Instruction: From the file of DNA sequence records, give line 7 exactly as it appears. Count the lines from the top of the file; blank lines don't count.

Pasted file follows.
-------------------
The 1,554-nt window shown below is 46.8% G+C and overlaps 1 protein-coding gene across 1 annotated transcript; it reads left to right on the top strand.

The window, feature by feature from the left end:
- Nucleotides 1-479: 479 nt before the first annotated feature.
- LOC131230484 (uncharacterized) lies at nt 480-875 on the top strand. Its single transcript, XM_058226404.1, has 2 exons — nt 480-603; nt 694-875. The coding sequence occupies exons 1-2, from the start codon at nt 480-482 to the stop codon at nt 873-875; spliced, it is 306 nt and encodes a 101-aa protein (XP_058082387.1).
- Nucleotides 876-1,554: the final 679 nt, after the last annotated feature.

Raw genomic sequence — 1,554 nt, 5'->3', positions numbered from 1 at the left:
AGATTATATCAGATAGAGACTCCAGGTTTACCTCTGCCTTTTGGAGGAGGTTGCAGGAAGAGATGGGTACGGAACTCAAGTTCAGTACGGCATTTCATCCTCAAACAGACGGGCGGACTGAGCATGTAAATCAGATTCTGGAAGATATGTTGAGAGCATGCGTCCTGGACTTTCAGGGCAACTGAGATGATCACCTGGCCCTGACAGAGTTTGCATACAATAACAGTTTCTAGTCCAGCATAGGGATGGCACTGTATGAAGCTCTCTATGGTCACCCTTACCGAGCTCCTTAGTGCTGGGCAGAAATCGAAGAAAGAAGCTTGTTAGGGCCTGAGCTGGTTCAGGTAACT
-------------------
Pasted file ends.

AGATTATATCAGATAGAGACTCCAGGTTTACCTCTGCCTTTTGGAGGAGGTTGCAGGAAGAGATGGGTACGGAACTCAAGTTCAGTACGGCATTTCATCCTCAAACAGACGGGCGGACTGAGCATGTAAATCAGATTCTGGAAGATATGTTGAGAGCATGCGTCCTGGACTTTCAGGGCAACTGAGATGATCACCTGGCCCTGACAGAGTTTGCATACAATAACAGTTTCTAGTCCAGCATAGGGATGGCACTGTATGAAGCTCTCTATGGTCACCCTTACCGAGCTCCTTAGTGCTGGGCAGAAATCGAAGAAAGAAGCTTGTTAGGGCCTGAGCTGGTTCAGGTAACT